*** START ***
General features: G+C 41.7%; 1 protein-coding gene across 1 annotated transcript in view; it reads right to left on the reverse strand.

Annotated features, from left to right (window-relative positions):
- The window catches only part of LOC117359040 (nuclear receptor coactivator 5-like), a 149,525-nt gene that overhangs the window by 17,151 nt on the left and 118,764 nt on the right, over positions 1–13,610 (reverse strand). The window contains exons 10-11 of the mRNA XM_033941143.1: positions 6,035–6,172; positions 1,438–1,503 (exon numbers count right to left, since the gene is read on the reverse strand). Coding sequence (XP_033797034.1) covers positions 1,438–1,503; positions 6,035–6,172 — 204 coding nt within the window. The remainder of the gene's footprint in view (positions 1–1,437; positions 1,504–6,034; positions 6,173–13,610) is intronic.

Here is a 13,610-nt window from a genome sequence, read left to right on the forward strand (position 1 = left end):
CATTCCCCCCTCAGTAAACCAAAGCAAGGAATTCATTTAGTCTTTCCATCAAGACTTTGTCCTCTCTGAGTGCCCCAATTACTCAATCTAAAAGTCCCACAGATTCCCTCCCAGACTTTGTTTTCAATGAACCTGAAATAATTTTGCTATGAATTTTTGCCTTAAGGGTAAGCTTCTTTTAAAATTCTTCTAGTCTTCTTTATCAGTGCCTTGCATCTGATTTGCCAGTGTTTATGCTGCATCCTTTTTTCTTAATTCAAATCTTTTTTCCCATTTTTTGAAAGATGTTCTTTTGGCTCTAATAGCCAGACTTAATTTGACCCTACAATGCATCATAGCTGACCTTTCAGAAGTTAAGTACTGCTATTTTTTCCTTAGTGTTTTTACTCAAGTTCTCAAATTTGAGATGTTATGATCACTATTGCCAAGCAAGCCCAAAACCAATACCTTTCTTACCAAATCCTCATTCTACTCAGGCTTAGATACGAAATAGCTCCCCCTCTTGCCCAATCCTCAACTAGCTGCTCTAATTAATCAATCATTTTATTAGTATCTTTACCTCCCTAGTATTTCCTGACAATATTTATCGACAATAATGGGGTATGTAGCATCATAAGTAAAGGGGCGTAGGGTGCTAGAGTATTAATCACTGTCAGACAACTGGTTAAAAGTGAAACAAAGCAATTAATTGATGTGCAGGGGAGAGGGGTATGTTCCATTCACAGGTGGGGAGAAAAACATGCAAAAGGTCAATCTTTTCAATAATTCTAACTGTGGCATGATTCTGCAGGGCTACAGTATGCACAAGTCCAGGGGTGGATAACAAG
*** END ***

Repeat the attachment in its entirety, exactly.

General features: G+C 41.7%; 1 protein-coding gene across 1 annotated transcript in view; it reads right to left on the reverse strand.

Annotated features, from left to right (window-relative positions):
- The window catches only part of LOC117359040 (nuclear receptor coactivator 5-like), a 149,525-nt gene that overhangs the window by 17,151 nt on the left and 118,764 nt on the right, over positions 1–13,610 (reverse strand). The window contains exons 10-11 of the mRNA XM_033941143.1: positions 6,035–6,172; positions 1,438–1,503 (exon numbers count right to left, since the gene is read on the reverse strand). Coding sequence (XP_033797034.1) covers positions 1,438–1,503; positions 6,035–6,172 — 204 coding nt within the window. The remainder of the gene's footprint in view (positions 1–1,437; positions 1,504–6,034; positions 6,173–13,610) is intronic.

Here is a 13,610-nt window from a genome sequence, read left to right on the forward strand (position 1 = left end):
CATTCCCCCCTCAGTAAACCAAAGCAAGGAATTCATTTAGTCTTTCCATCAAGACTTTGTCCTCTCTGAGTGCCCCAATTACTCAATCTAAAAGTCCCACAGATTCCCTCCCAGACTTTGTTTTCAATGAACCTGAAATAATTTTGCTATGAATTTTTGCCTTAAGGGTAAGCTTCTTTTAAAATTCTTCTAGTCTTCTTTATCAGTGCCTTGCATCTGATTTGCCAGTGTTTATGCTGCATCCTTTTTTCTTAATTCAAATCTTTTTTCCCATTTTTTGAAAGATGTTCTTTTGGCTCTAATAGCCAGACTTAATTTGACCCTACAATGCATCATAGCTGACCTTTCAGAAGTTAAGTACTGCTATTTTTTCCTTAGTGTTTTTACTCAAGTTCTCAAATTTGAGATGTTATGATCACTATTGCCAAGCAAGCCCAAAACCAATACCTTTCTTACCAAATCCTCATTCTACTCAGGCTTAGATACGAAATAGCTCCCCCTCTTGCCCAATCCTCAACTAGCTGCTCTAATTAATCAATCATTTTATTAGTATCTTTACCTCCCTAGTATTTCCTGACAATATTTATCGACAATAATGGGGTATGTAGCATCATAAGTAAAGGGGCGTAGGGTGCTAGAGTATTAATCACTGTCAGACAACTGGTTAAAAGTGAAACAAAGCAATTAATTGATGTGCAGGGGAGAGGGGTATGTTCCATTCACAGGTGGGGAGAAAAACATGCAAAAGGTCAATCTTTTCAATAATTCTAACTGTGGCATGATTCTGCAGGGCTACAGTATGCACAAGTCCAGGGGTGGATAACAAG